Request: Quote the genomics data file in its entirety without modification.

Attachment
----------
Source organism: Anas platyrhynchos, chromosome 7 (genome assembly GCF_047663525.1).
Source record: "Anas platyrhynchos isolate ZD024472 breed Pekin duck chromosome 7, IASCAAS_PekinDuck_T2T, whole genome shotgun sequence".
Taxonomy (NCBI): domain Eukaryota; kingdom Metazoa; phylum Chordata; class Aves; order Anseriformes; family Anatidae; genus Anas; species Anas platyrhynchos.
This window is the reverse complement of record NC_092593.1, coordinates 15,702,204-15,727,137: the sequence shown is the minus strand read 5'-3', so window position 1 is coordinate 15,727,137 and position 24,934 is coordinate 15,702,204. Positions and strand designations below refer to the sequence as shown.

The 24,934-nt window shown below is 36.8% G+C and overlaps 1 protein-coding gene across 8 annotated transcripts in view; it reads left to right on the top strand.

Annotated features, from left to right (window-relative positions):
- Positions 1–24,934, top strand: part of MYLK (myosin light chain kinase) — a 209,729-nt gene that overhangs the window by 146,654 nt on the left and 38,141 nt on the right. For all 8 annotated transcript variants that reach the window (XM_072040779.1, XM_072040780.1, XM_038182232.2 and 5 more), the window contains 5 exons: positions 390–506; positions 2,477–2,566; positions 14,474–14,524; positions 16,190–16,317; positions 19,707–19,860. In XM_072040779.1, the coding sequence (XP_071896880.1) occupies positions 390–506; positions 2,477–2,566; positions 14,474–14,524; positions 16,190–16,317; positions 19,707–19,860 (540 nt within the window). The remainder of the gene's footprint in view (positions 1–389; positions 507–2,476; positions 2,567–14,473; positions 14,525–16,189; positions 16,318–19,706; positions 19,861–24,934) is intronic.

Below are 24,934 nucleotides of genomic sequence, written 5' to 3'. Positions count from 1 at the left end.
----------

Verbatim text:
Source organism: Anas platyrhynchos, chromosome 7 (genome assembly GCF_047663525.1).
Source record: "Anas platyrhynchos isolate ZD024472 breed Pekin duck chromosome 7, IASCAAS_PekinDuck_T2T, whole genome shotgun sequence".
Taxonomy (NCBI): domain Eukaryota; kingdom Metazoa; phylum Chordata; class Aves; order Anseriformes; family Anatidae; genus Anas; species Anas platyrhynchos.
This window is the reverse complement of record NC_092593.1, coordinates 15,702,204-15,727,137: the sequence shown is the minus strand read 5'-3', so window position 1 is coordinate 15,727,137 and position 24,934 is coordinate 15,702,204. Positions and strand designations below refer to the sequence as shown.

The 24,934-nt window shown below is 36.8% G+C and overlaps 1 protein-coding gene across 8 annotated transcripts in view; it reads left to right on the top strand.

Annotated features, from left to right (window-relative positions):
- Positions 1–24,934, top strand: part of MYLK (myosin light chain kinase) — a 209,729-nt gene that overhangs the window by 146,654 nt on the left and 38,141 nt on the right. For all 8 annotated transcript variants that reach the window (XM_072040779.1, XM_072040780.1, XM_038182232.2 and 5 more), the window contains 5 exons: positions 390–506; positions 2,477–2,566; positions 14,474–14,524; positions 16,190–16,317; positions 19,707–19,860. In XM_072040779.1, the coding sequence (XP_071896880.1) occupies positions 390–506; positions 2,477–2,566; positions 14,474–14,524; positions 16,190–16,317; positions 19,707–19,860 (540 nt within the window). The remainder of the gene's footprint in view (positions 1–389; positions 507–2,476; positions 2,567–14,473; positions 14,525–16,189; positions 16,318–19,706; positions 19,861–24,934) is intronic.

Below are 24,934 nucleotides of genomic sequence, written 5' to 3'. Positions count from 1 at the left end.